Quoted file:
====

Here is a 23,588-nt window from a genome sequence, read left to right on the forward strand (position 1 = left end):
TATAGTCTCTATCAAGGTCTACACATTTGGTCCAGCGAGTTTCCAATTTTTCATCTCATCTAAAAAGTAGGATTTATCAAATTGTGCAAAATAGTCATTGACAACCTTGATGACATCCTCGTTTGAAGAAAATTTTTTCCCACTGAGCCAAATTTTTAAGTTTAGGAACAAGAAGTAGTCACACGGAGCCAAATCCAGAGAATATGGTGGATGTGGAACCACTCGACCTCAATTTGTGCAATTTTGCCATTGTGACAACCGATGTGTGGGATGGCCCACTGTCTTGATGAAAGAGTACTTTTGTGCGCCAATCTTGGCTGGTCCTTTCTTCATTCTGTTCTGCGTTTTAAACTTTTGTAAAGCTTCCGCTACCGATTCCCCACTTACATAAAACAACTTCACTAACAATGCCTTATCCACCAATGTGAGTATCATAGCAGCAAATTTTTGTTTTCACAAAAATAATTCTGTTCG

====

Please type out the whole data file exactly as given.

Here is a 23,588-nt window from a genome sequence, read left to right on the forward strand (position 1 = left end):
TATAGTCTCTATCAAGGTCTACACATTTGGTCCAGCGAGTTTCCAATTTTTCATCTCATCTAAAAAGTAGGATTTATCAAATTGTGCAAAATAGTCATTGACAACCTTGATGACATCCTCGTTTGAAGAAAATTTTTTCCCACTGAGCCAAATTTTTAAGTTTAGGAACAAGAAGTAGTCACACGGAGCCAAATCCAGAGAATATGGTGGATGTGGAACCACTCGACCTCAATTTGTGCAATTTTGCCATTGTGACAACCGATGTGTGGGATGGCCCACTGTCTTGATGAAAGAGTACTTTTGTGCGCCAATCTTGGCTGGTCCTTTCTTCATTCTGTTCTGCGTTTTAAACTTTTGTAAAGCTTCCGCTACCGATTCCCCACTTACATAAAACAACTTCACTAACAATGCCTTATCCACCAATGTGAGTATCATAGCAGCAAATTTTTGTTTTCACAAAAATAATTCTGTTCG